Mindfucků


The first mindfuck of the week was the word mindfuck. Of course, we know this term in a common use in English, but this was being used in a Czech article.

Téma: 10 filmových mindfucků, které možná neznáte

(theme: 10 mindfuck films you might not know)

Languages are absolutely filled with “loanwords,” which are words and phrases that we simply take from other languages and use as our own. We all (languages, that is) do it. So there’s no real penalty for appropriating language. We nabbed yoga from Sanskrit, klutz from Yiddish, and woodchuck from the Cree. It would take the rest of the year to list them all. We are linguistic thieves and it’s great.

Alongside content words, we have also snagged metaphors that we don’t change from the original. We use schadenfreude for pricks who like others’ misfortunate and je ne sais quoi to comment on someone who’s hot in a way that we can’t quite explain (ahem).

Some etymological sources put mindfuck in use back in the fifties and linked to brainwashing during the Korean War. But for most of us, the phrase gained meaning in the 2000s with the rise of the listicle and the new, surprising information about old things that can be conveyed. Now our minds are fucked by unusual history, film, and animal facts.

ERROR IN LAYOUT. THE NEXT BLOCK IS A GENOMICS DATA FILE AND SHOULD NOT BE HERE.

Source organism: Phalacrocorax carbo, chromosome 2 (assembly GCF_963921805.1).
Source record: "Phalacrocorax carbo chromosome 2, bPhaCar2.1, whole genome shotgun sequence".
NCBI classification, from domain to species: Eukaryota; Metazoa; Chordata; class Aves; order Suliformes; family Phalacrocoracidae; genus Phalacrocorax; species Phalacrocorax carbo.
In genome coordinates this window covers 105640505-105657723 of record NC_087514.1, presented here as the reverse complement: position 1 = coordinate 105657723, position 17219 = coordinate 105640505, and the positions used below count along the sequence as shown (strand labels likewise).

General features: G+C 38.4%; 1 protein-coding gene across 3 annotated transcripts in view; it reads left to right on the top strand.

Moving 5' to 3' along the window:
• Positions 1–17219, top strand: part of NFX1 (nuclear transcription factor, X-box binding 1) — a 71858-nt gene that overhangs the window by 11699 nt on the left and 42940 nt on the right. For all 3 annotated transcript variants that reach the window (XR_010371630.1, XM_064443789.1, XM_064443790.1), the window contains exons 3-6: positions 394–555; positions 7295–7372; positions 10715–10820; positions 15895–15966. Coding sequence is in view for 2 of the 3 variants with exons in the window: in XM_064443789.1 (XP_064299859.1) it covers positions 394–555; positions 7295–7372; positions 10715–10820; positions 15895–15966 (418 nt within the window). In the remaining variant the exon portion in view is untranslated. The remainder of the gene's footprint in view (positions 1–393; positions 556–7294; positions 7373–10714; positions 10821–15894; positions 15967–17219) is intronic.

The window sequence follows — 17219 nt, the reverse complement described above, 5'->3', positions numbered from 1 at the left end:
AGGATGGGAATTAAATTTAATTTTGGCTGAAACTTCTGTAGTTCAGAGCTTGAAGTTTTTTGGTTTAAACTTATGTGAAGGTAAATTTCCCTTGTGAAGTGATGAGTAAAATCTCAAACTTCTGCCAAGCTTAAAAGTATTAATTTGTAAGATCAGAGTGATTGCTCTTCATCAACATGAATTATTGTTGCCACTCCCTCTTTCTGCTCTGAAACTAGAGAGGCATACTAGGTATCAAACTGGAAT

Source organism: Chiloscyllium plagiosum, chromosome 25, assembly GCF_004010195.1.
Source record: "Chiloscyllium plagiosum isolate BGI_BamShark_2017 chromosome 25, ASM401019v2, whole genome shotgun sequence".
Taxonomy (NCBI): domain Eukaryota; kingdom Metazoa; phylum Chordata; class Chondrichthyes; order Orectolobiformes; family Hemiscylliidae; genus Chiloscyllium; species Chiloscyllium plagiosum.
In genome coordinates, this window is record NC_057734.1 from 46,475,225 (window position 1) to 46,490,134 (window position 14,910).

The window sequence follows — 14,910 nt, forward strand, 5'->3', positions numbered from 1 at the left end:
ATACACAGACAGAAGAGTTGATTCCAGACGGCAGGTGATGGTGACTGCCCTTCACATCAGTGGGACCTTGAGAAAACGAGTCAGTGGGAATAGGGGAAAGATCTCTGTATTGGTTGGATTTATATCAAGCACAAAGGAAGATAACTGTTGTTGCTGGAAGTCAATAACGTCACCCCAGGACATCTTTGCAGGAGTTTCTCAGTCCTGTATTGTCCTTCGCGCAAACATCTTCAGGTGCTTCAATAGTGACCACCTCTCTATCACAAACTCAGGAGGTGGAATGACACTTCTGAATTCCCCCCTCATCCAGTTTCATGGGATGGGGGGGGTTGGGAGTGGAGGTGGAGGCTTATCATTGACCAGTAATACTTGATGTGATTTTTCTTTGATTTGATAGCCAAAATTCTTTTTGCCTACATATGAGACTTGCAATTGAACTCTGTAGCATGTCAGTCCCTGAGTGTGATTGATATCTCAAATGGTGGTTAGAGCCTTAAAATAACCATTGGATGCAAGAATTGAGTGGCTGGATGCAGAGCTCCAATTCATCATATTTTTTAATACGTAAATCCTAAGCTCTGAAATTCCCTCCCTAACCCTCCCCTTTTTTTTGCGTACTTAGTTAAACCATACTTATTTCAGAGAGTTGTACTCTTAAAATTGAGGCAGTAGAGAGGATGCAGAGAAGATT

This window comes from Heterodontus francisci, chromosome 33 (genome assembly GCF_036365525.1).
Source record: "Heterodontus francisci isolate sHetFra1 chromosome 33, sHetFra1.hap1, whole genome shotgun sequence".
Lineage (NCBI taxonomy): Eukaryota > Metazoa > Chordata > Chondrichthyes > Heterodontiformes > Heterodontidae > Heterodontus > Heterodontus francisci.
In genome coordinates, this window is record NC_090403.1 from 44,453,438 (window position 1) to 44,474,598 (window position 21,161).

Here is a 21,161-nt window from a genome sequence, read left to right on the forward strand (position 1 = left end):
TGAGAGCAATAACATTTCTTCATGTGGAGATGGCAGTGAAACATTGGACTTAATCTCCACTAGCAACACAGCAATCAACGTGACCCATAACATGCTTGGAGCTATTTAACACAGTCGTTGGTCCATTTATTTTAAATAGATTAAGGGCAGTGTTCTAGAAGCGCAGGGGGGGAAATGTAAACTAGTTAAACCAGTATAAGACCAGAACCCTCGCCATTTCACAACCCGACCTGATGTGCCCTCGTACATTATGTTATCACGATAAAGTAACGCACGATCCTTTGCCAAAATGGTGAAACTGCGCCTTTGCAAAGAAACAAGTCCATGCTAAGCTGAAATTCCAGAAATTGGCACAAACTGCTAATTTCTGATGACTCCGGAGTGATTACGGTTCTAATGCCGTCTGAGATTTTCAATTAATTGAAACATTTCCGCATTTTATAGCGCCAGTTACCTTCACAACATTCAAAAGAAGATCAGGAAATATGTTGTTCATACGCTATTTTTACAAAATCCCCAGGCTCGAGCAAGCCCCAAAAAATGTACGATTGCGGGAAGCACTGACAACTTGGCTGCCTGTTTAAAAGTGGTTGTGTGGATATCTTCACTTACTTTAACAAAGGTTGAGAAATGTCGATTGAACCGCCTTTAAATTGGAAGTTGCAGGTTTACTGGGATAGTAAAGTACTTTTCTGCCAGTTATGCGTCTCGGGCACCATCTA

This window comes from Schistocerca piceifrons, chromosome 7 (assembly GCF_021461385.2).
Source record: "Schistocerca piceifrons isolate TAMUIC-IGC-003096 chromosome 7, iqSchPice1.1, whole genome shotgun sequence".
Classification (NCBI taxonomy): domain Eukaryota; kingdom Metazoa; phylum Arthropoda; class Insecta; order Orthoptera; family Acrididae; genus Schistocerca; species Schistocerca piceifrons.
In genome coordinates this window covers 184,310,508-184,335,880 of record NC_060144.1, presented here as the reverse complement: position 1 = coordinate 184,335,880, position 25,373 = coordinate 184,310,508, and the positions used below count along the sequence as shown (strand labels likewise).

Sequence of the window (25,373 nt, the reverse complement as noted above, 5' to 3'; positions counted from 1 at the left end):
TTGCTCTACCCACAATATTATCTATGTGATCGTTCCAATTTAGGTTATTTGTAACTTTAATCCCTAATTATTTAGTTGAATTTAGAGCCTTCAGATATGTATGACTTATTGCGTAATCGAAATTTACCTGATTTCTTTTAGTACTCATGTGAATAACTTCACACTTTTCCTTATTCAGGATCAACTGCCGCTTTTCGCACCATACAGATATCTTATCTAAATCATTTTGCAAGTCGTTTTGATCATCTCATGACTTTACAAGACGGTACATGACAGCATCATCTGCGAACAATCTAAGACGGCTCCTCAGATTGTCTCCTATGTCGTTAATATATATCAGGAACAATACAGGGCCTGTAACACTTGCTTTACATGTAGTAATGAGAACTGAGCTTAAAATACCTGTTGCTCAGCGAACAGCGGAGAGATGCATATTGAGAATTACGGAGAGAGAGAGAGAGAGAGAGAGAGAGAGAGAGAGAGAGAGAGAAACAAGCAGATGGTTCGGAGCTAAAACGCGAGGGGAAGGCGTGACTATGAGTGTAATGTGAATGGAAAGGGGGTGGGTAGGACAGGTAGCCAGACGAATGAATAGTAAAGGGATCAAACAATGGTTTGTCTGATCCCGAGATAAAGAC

What makes the Czech use of mindfuck such a mindfuck is that mindfuck is a loan idiom. Sure, they have lots of loanwords as the internet, Facebook, globalization, western influence, and Quentin Tarantino  make “international” words far more in use here. Sorry, Paj, Komin (come in), are all seen now around Prague. Last month I walked past a restaurant which boasted Apel Paj and Snickers Paj spelled out in phonetic Czenglish. But mindfuck is the first idiom loanword I have really noticed. Perhaps in twenty years Czech will be a vastly different language.  

While that is something new, the next mindfuck is an old thing new. While I was waiting at a bus stop last week to go have wings, a man walked by me wearing a shirt that read Marc O’Polo.

Everything changed at that bus stop. The famous traveler was now transformed from an Italian to an Irishman. His habits became less about pasta and more about dark beer. His accomplishments were stolen from the boot and rewarded to the emerald isle. Also one of the water sports of my youth was now enormously in question. Many a day I had waded water, blinded by chlorine, calling to my slippery comrades: Marco! I still hear their mocking refrain: Polo! Should I have said Marc and they refrained O’Polo? Would the game have been the same if it had? I think not. O’Polo sounds like an alluring taunt. “Oh, Pollllloooo!” The game’s goal was changed from horrifying water sport to flirtatious coo. My youthful comrades in my memory were now wearing halter tops and garter belts. And I liked it!      

That, I could get over, but now all of my childhood games were now in linguistic question. Was it Tugo Fwar, Is Py, Ticta Actoe, Monk Eyin Themiddle, Tru Thord Are and Mo Ther Mayi?

I will never know. I’m still stuck thinking about my friends in our community pool in garter belts flirting the names of Irish explorers. Maybe I’ll go out and strike up a game of Dod Geball.   a

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